The term “Cannabonsai” is a combination of Cannabis and Bonsai, and this sculptural art form is a celebration of both growing cannabis and traditional bonsai art. While cannabonsai projects come in all shapes and sizes, most focus more on self-expression through sculptural form than traditional goals like yield.
Some refer to this work as bonsai weed or cannabis bonsai, but I have the utmost respect for Japan’s traditions and culture, including Bonsai, so I intentionally do not use those terms. I like how “cannabonsai” explains what it is but does not call it Bonsai. Traditional Bonsai refers to a tree in a small pot, and cannabis is 100%, not a tree.
Like any postmodern art, there is a great deal of wiggle room in cannabonsai. As someone who has always love traditional bonsai, I personally celebrate walking the line as close to possible with tradition. This extends to the pots I use (ceramic glazed bonsai pots), sculptural elements I add (round rock, driftwood, other natural elements), traditional bonsai wire, traditional tree shapes, and more.
Other cannabonsai artists take a more modern approach and are more light stress training (LST) focused, shining a light on the incredible lengths cannabis can grow through. These artists grow plants in knots, spirals, and over illuminated crystals, with their imagination being the only limitation.
The cannabonsai subreddit Mod recently drew a hard line about what is considered cannabonsai in the group due to this line getting a bit blurred. Still, the gist is that cannabonsai are cannabis plants paying some level of homage to traditional bonsai.
It will be interesting to see that line become firmer over time as artist styles develop along with the community, but for now, I love seeing folks getting started growing. Most people don’t have room or money for a 4×4 tent set up and everything that comes with it, so this is a hobby that is much more accessible to the average person.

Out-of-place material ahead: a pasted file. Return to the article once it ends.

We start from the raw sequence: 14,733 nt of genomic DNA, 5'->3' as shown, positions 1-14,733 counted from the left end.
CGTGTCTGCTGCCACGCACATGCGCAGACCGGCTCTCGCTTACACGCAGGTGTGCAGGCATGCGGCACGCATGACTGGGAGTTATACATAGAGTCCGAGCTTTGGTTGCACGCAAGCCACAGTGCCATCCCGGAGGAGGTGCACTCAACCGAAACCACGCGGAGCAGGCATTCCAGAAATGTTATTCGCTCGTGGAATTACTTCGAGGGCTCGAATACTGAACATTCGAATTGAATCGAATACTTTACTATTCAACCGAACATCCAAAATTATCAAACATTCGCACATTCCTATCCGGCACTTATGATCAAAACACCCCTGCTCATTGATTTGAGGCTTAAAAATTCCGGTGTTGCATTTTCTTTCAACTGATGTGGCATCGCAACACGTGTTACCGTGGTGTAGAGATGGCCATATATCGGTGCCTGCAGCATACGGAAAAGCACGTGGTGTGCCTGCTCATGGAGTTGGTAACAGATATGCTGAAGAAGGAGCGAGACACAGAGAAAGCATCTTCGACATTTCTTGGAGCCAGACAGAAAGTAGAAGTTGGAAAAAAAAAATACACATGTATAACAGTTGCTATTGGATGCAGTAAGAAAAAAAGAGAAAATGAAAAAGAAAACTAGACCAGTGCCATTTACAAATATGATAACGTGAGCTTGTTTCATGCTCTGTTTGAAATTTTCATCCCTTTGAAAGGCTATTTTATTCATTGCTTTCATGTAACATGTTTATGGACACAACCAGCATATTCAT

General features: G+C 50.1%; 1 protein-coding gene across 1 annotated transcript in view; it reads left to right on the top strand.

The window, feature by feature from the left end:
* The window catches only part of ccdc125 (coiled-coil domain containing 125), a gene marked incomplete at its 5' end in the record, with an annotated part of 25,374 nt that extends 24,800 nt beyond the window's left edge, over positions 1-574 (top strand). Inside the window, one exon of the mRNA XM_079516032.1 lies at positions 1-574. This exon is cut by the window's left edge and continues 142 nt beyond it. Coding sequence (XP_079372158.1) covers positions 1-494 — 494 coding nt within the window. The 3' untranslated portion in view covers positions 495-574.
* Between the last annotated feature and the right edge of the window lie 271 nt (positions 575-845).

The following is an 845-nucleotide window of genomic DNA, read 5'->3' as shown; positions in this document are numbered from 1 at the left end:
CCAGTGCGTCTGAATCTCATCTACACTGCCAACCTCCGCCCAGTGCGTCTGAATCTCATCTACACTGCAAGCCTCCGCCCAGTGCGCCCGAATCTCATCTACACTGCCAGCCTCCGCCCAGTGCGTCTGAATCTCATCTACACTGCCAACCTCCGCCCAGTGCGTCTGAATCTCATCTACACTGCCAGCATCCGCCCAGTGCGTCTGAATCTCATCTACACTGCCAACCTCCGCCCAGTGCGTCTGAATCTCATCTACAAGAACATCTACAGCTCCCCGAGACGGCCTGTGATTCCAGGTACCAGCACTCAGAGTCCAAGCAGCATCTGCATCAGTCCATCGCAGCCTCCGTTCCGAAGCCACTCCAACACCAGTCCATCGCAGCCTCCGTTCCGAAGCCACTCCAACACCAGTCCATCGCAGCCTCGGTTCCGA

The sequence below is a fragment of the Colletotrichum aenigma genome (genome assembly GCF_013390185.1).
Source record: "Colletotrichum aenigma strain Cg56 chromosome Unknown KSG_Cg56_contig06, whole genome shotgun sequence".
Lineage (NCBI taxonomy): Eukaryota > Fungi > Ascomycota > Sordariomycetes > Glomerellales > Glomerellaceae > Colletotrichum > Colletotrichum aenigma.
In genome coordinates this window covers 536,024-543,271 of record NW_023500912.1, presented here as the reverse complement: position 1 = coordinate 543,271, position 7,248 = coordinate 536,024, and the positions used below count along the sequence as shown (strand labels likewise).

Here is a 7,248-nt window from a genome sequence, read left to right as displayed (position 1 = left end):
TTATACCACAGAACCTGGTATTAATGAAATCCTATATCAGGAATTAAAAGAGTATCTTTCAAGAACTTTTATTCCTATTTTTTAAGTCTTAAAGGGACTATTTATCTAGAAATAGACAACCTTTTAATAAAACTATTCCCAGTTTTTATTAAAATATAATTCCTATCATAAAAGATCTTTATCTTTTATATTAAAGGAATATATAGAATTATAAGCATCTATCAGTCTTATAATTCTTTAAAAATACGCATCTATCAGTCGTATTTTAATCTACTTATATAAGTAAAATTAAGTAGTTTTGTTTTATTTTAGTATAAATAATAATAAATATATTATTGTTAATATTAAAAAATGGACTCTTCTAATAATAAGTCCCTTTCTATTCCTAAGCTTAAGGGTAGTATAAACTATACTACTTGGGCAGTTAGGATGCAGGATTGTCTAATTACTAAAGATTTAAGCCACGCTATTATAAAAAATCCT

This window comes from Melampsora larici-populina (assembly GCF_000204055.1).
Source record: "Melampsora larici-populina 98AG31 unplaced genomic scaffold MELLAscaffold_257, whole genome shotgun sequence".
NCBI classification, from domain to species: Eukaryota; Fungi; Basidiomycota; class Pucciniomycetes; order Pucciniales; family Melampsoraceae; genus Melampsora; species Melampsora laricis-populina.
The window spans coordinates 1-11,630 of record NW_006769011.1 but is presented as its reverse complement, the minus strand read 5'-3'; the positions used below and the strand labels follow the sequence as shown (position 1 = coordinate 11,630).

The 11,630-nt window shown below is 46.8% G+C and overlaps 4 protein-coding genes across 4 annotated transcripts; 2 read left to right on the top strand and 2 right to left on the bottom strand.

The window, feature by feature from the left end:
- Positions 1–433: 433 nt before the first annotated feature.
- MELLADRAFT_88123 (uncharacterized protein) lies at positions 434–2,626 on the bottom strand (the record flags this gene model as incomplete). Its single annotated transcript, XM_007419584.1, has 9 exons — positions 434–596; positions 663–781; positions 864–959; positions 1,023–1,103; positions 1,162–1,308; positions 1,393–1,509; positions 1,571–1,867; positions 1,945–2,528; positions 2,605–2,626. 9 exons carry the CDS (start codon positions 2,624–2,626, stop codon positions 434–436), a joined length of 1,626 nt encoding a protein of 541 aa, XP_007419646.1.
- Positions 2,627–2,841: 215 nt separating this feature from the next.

Best to use Autoflowers or Photoperiods for Cannabonsai?
Cannabonai can also be grown with autoflower plants OR photoperiod plants, so those looking to get started just need to grab a pot, some seeds, and few other items to give it a go. Due to their finite lifecycle, I always recommend starting with autos, and I even grew my first autoflower cannabonsai 100% outside in the sun:
Of course, photoperiod varieties are also fun because you get to grown them as long as you’d like (but be sure to keep them on at least 18 hrs of light per day). This allows you to make all kinds of cool cannabonsai art you can’t really pull off with autoflowers like this East Coast Sour Diesel roots over rock that’s about five months old:
How To Get Started With Cannabonsai?
Getting started with anything can be stressful, but if you have any experience with cannabis cultivation or even keeping houseplants, you’ve got this. Zero plant experience or someone who kills plastic plants? Cannabonsai uses small pots, so it’s a little tricky in general, but YOU CAN DO THIS TOO.
I started growing with absolutely zero knowledge or people to show me the way in person, but there are infinite amounts of growing knowledge online for free. From forums to subreddits, the world is your library for growing weed.
YouTube has been a game-changer for basic knowledge as well! On my YouTube series Zen Cannabonsai I have a beginner video for Autoflower Cannabonsai and a ton of other videos where I start and maintain my various projects.
Another solid intro video is Episode 4, where I went down to my local dispensary and grabbed a clone. I wanted to show how anyone can start one of these with a clone, and I’m happy to say that the Venom OG clone is alive and kicking to this day.